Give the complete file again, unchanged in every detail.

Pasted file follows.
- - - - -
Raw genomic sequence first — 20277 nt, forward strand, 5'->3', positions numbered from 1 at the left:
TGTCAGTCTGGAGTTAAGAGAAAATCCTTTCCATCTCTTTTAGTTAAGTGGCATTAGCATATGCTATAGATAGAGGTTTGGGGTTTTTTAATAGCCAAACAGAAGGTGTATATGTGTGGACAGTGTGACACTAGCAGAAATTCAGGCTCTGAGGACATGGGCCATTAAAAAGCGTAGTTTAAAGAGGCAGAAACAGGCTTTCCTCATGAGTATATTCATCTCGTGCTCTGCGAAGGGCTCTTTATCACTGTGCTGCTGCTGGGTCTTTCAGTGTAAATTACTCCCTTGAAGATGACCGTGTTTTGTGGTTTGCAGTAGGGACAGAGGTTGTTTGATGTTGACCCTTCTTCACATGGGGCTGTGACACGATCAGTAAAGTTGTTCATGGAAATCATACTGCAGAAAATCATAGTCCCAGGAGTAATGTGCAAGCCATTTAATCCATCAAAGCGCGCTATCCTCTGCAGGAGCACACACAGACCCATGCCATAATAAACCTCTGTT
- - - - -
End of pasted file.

Raw genomic sequence first — 20277 nt, forward strand, 5'->3', positions numbered from 1 at the left:
TGTCAGTCTGGAGTTAAGAGAAAATCCTTTCCATCTCTTTTAGTTAAGTGGCATTAGCATATGCTATAGATAGAGGTTTGGGGTTTTTTAATAGCCAAACAGAAGGTGTATATGTGTGGACAGTGTGACACTAGCAGAAATTCAGGCTCTGAGGACATGGGCCATTAAAAAGCGTAGTTTAAAGAGGCAGAAACAGGCTTTCCTCATGAGTATATTCATCTCGTGCTCTGCGAAGGGCTCTTTATCACTGTGCTGCTGCTGGGTCTTTCAGTGTAAATTACTCCCTTGAAGATGACCGTGTTTTGTGGTTTGCAGTAGGGACAGAGGTTGTTTGATGTTGACCCTTCTTCACATGGGGCTGTGACACGATCAGTAAAGTTGTTCATGGAAATCATACTGCAGAAAATCATAGTCCCAGGAGTAATGTGCAAGCCATTTAATCCATCAAAGCGCGCTATCCTCTGCAGGAGCACACACAGACCCATGCCATAATAAACCTCTGTT